Welcome to the Program Evaluation Resource Center. This site provides a range of resources for individuals seeking accessible information about program evaluation concepts and applications. Information on this page is compiled by the Office of Assessment, Evaluation, and Research Services (OAERS) in consultation with members of the Department and Educational Research Methodology at The University of North Carolina at Greensboro.
Overview of Program Evaluation
Program evaluation is a systematic process of gathering evidence to inform judgments of whether a program, product, policy, or system is meeting is goals and how it can be improved to better do so. This definition of program evaluation reflects the evolution in the conceptualization of program evaluation that began with the early work of Scriven (1967) and extends to the later works of Michael Scriven (1991), Carol Weiss (1998), Melvin Mark, Gary Henry, and George Julnes (2000), Robert Stake (2000), Daniel Stufflebeam (2001), and Thomas Schwandt (2008).
Several key terms are commonly used in describing the evaluation process. These key terms are:
Evaluand: The evaluand is the program, product, policy, or system that is being evaluated.
Evaluator: The evaluator is an individual involved in conducting the program evaluation. Evaluators who are internal to the client’s organization or group are referred to as internal evaluators. Evaluators who are hired from outside of the client’s organization or group are referred to as external evaluators.
Stakeholders: The stakeholders associated with a program evaluation are the individuals who participate in, or are affected by, the program, product, policy, or system being evaluated.
Formative Evaluation: The primary purpose of a formative evaluation is to provide ongoing information for evaluand improvement.
Summative Evaluation: The primary purpose of a summative evaluation is to provide information to make programmatic decisions or to judge whether a program should be adopted, continued, or expanded.
Phases of a Program Evaluation
The process of program evaluation involves the following key phases:
Phase 1. Gather information about the evaluand and client needs.
Phase 2. Draft the evaluation proposal and a formal agreement that specifies the terms of the evaluation with the client. The evaluation proposal should: (a) describe the evaluand, its context, and key stakeholders (e.g., this can be facilitated with a logic model, which is a diagram that explains the theory behind the program being evaluated); (b) outline the evaluation approach; and (c) align the evaluation questions, methods and procedures with the evaluation approach. Stufflebeam’s (1999) evaluation contract checklist serves as a useful reference when drafting the contract (http://www.wmich.edu/evalctr/archive_checklists/contracts.pdf).
Phase 3. Collect the data, or information needed to answer the evaluation questions.
Phase 4. Analyze the data and use the information yielded from the data as evidence to justify answers to the evaluation questions and possibly future recommendations.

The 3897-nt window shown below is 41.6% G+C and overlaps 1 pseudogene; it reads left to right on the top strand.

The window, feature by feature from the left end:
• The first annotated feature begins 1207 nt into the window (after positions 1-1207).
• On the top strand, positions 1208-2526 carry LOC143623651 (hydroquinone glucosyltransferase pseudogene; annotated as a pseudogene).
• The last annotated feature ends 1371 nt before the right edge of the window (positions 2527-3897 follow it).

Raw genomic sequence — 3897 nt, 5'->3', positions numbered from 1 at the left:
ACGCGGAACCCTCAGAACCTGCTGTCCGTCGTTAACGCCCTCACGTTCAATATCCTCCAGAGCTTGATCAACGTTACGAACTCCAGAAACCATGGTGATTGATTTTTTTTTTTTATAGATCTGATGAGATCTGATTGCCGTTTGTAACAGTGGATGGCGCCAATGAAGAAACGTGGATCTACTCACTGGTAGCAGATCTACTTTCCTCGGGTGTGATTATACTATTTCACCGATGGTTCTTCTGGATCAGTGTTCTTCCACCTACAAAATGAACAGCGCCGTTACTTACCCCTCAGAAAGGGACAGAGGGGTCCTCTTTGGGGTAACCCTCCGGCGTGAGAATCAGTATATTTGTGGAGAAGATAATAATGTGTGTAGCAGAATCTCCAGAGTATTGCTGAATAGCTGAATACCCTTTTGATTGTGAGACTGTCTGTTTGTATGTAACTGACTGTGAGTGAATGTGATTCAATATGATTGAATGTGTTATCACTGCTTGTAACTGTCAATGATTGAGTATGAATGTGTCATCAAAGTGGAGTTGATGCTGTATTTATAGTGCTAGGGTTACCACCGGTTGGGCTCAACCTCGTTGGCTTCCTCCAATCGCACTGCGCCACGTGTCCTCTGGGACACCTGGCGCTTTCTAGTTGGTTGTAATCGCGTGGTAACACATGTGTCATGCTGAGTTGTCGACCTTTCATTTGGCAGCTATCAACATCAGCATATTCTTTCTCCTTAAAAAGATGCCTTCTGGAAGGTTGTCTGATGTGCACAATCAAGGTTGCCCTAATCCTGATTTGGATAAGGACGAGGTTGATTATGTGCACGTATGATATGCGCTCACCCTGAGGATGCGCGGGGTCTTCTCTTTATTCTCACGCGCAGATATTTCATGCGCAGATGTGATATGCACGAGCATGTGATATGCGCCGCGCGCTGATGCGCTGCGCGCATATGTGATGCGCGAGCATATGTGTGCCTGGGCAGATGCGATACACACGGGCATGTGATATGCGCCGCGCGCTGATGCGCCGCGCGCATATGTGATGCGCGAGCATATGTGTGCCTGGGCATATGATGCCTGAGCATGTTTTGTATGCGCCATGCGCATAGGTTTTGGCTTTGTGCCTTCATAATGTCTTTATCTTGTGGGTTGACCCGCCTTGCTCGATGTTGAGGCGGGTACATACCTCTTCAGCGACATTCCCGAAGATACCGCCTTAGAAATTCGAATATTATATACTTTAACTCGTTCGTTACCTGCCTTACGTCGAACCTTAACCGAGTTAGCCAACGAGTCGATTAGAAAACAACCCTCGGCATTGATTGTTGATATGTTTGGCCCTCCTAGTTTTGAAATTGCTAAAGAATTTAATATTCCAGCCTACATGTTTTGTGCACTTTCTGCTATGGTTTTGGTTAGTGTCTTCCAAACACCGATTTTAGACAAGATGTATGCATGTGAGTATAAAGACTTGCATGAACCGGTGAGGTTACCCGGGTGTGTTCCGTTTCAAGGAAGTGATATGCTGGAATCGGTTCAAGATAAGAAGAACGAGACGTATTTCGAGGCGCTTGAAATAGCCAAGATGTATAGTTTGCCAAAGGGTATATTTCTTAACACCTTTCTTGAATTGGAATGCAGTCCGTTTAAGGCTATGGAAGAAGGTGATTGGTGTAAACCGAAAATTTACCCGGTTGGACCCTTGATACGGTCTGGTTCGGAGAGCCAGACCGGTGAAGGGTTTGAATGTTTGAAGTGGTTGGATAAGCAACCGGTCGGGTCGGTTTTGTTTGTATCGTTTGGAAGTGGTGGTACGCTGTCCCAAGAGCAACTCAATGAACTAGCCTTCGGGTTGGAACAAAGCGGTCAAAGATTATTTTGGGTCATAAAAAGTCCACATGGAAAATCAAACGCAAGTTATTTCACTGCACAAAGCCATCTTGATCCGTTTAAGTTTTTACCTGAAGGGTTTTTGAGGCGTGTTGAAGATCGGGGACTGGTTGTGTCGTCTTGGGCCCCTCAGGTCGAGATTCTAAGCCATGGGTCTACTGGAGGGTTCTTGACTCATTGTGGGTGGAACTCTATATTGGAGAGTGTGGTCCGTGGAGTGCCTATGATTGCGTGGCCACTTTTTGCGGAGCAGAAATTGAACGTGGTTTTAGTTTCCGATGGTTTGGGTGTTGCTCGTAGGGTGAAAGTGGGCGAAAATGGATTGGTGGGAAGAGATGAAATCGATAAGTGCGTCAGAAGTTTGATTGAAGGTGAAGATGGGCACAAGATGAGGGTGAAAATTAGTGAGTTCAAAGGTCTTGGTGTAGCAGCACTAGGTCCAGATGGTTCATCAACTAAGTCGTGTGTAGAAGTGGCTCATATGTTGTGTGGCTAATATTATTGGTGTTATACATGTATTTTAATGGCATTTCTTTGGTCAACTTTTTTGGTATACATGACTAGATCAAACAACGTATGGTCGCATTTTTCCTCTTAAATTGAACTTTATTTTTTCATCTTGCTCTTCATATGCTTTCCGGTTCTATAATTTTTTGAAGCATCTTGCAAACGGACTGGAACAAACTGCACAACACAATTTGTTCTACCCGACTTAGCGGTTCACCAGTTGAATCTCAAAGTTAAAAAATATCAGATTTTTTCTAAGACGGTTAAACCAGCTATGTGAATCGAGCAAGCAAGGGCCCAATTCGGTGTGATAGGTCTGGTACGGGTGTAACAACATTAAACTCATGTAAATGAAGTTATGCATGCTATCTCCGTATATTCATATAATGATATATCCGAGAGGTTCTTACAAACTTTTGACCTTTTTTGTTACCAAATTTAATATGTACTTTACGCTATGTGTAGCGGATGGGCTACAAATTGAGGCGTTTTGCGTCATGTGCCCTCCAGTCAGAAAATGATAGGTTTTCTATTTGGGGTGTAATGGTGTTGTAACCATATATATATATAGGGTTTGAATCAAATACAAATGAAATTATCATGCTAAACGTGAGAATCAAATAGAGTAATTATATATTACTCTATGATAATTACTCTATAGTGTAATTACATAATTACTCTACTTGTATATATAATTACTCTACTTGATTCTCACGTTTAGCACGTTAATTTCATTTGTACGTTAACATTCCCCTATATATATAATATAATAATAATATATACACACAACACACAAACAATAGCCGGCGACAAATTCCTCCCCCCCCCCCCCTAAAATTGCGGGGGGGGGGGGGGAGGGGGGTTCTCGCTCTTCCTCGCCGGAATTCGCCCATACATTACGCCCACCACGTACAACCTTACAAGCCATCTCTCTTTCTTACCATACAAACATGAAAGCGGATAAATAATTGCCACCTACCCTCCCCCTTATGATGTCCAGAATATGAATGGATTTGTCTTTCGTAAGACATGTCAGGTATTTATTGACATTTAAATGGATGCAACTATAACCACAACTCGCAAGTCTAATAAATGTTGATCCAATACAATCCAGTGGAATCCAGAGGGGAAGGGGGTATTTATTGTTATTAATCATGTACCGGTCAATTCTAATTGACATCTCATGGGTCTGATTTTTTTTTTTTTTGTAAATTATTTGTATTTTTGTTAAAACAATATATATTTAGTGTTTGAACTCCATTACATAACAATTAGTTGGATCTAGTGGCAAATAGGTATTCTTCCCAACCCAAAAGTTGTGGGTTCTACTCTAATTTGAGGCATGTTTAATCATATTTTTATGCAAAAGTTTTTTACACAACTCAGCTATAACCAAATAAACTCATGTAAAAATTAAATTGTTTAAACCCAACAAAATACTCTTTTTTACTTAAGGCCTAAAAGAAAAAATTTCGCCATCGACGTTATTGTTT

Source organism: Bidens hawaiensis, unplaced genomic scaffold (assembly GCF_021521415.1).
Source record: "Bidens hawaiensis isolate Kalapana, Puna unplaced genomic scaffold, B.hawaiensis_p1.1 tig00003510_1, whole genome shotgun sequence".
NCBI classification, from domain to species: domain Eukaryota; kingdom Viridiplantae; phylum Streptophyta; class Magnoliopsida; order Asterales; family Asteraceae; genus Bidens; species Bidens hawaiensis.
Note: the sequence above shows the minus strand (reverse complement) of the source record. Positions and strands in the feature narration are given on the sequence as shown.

Phase 5. Share findings and recommendations with the client and any other stakeholder groups identified by the client.
The Logic Model
A logic model is a diagram that presents key features of the program being evaluated. According Jody Fitzpatrick, James Sanders, and Blaine Worthen (2011), the logic model is helpful for program planning, evaluation, and research because, in addition to program theory, the logic model can help the evaluator understand the reasoning behind program goals, which can differ from stated program goals. While logic models may be included in any type of program evaluation they are often included in program-oriented approaches, such as objectives-oriented and theory-based evaluation (Fitzpatrick, et al., 2011). The basic design of a logic model includes information about program inputs, activities, outputs, and outcomes. Program inputs are defined as information such as annual budgets, staffing facilities, equipment, and materials needed to run the program (Fitzpatrick et al., 2011). Program activities are events such as weekly meetings, curriculum, workshops, conferences, recruitment, clinical services, newsletters, staff training, and all the key components of the program (Fitzpatrick et al., 2011). Outputs are the numbers of participants or clients served each week, number of class meetings, number of hours of direct service to each participant, number of newsletters and other immediate program products (Fitzpatrick et al., 2011). Lastly, the outcomes are the immediate, intermediate, or long-term goals for participant change after they finish the program (Fitzpatrick et al., 2011). Figure 1 displays a logic model from one major organization that was instrumental in the development and use of logic models to improve program organization and evaluation, The United Way of America. The W.K. Kellogg Foundation and the Annie E. Casey Foundation were also key organizations who provide training in the use of logic models (Fitzpatrick, et al., 2011).